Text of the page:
Mark Deklin’s dedication and talent have kept him booking series roles despite the unpredictable nature of television. Currently portraying the wealthy but mysterious Nicholas Deering on Lifetime’s “Devious Maids,” the theater-actor-turned-TV-star brings depth to his characters.
On pilot testing.
“It’s very intimidating and daunting. I can honestly say I’ve blown a number of tests. Not that I gave a bad audition, but I gave only an OK audition. ‘Devious Maids’ is the first show that I literally tested for and booked the role through that conventional process.”
On what sparks his interest.
“I really liked the idea of a character with layers. That’s what appealed to me when I played Trammell Thatcher on ‘Lone Star’ [and] Blake Reilly on ‘GCB.’ I like characters who aren’t what they seem to be on the outside. As soon as you say to me, ‘This guy is blah blah blah, but he’s also got a secret,’ I perk up.”
On layering Nick.
“[In Episode 5] we wanted to see Nick acting jealous because at that point we still wonder if he killed his first wife. But I didn’t want to play it too on the nose. So instead of playing the jealousy as this confrontational ‘I’m so angry’ thing, we played it as a game of cat and mouse. It gave the whole thing a sense of playfulness that, up until this episode, we hadn’t seen in Nick.”
On creative freedom on “GCB.”
“I didn’t have a template for a closeted gay man in 2012. All my gay friends are out. When I think of someone in the closet, I think of someone who is really self-hating and repressed. The idea that we could create a character who has made the choice to live this façade, and he’s made it in this honest way with his best friend who he is in love with and they actually have a functioning marriage… We just had complete freedom to create this character from scratch because there was nothing to compare it to really.”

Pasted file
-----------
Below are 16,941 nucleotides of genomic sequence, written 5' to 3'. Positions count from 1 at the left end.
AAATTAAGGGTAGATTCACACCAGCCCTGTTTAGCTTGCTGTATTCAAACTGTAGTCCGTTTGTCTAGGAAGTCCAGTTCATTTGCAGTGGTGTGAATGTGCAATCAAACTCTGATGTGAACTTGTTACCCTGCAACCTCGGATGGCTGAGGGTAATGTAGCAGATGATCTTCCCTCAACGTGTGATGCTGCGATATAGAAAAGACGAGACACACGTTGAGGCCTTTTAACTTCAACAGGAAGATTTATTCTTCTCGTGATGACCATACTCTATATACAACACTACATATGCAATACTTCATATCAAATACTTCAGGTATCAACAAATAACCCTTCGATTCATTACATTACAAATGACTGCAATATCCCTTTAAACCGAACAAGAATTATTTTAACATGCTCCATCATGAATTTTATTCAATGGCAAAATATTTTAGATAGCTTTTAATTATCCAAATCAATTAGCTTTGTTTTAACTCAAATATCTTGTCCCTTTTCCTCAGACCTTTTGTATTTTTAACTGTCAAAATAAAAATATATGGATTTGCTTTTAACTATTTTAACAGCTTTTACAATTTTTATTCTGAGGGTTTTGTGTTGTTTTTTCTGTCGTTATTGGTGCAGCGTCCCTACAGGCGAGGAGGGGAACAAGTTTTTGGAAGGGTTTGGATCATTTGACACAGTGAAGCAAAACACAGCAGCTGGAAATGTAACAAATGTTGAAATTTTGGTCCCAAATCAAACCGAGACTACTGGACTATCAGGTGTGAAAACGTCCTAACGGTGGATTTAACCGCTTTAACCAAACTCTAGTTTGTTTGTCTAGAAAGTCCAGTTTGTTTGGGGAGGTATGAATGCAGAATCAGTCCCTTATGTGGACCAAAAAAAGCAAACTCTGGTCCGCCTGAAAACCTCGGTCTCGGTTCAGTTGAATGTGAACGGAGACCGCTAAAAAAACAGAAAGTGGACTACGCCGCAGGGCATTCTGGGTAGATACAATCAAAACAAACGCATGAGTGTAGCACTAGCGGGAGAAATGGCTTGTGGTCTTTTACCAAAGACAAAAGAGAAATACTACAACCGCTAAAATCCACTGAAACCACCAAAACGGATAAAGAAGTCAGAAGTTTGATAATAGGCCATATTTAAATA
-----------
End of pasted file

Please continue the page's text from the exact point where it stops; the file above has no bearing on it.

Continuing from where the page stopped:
On focusing on others.
“Years ago a casting director asked if I would help out with some auditions as a reader; I found that I became invested. When somebody came in, I really wanted them to do well. I was pouring my energy into them. As a result, this casting director complimented me at the end of the day ‘for being such a great reader.’ I realized part of the reason was because I wasn’t making it about myself—I made it all about my scene partner. The next time I had an audition, I [pretended] that it was not my audition, that this was the reader’s audition. It just shifted everything. It doesn’t mean I knock it out of the park every time, but I can honestly say I never have a bad audition.”
On pilot season.
“It’s soul-crushing. The best thing to do is…to literally get aboard the hamster wheel [and] audition for just about everything. Obviously don’t audition for anything that offends you or that goes against your sensibilities. I worked for an art dealer years ago and he said, ‘I never buy a piece of art that I don’t love.’ His point was sometimes people will buy a piece of art that they don’t love personally but think, Oh, I could turn this around and make a lot of money on it. But you always have to think, I might get stuck with this, I might have to live with this thing for a few years. If you look at a TV script and you think, Oh my God, I would be miserable if I did this series!...well, then don’t audition for it.”
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